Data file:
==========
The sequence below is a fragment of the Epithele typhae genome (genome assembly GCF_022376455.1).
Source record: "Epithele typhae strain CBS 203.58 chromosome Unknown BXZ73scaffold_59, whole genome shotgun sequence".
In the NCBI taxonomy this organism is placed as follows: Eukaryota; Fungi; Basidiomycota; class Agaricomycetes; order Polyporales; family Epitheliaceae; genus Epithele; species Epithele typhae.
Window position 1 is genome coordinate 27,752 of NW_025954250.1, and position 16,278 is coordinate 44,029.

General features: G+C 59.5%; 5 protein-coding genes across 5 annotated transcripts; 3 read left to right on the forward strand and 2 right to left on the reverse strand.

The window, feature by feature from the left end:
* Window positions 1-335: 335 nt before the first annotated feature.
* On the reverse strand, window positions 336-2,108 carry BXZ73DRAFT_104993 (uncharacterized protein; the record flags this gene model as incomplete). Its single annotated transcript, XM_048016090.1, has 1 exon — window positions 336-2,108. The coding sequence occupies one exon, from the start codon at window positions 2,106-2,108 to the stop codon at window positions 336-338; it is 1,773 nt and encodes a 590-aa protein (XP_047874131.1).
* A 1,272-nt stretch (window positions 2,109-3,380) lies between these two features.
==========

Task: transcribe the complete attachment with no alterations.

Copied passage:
The sequence below is a fragment of the Epithele typhae genome (genome assembly GCF_022376455.1).
Source record: "Epithele typhae strain CBS 203.58 chromosome Unknown BXZ73scaffold_59, whole genome shotgun sequence".
In the NCBI taxonomy this organism is placed as follows: Eukaryota; Fungi; Basidiomycota; class Agaricomycetes; order Polyporales; family Epitheliaceae; genus Epithele; species Epithele typhae.
Window position 1 is genome coordinate 27,752 of NW_025954250.1, and position 16,278 is coordinate 44,029.

General features: G+C 59.5%; 5 protein-coding genes across 5 annotated transcripts; 3 read left to right on the forward strand and 2 right to left on the reverse strand.

The window, feature by feature from the left end:
* Window positions 1-335: 335 nt before the first annotated feature.
* On the reverse strand, window positions 336-2,108 carry BXZ73DRAFT_104993 (uncharacterized protein; the record flags this gene model as incomplete). Its single annotated transcript, XM_048016090.1, has 1 exon — window positions 336-2,108. The coding sequence occupies one exon, from the start codon at window positions 2,106-2,108 to the stop codon at window positions 336-338; it is 1,773 nt and encodes a 590-aa protein (XP_047874131.1).
* A 1,272-nt stretch (window positions 2,109-3,380) lies between these two features.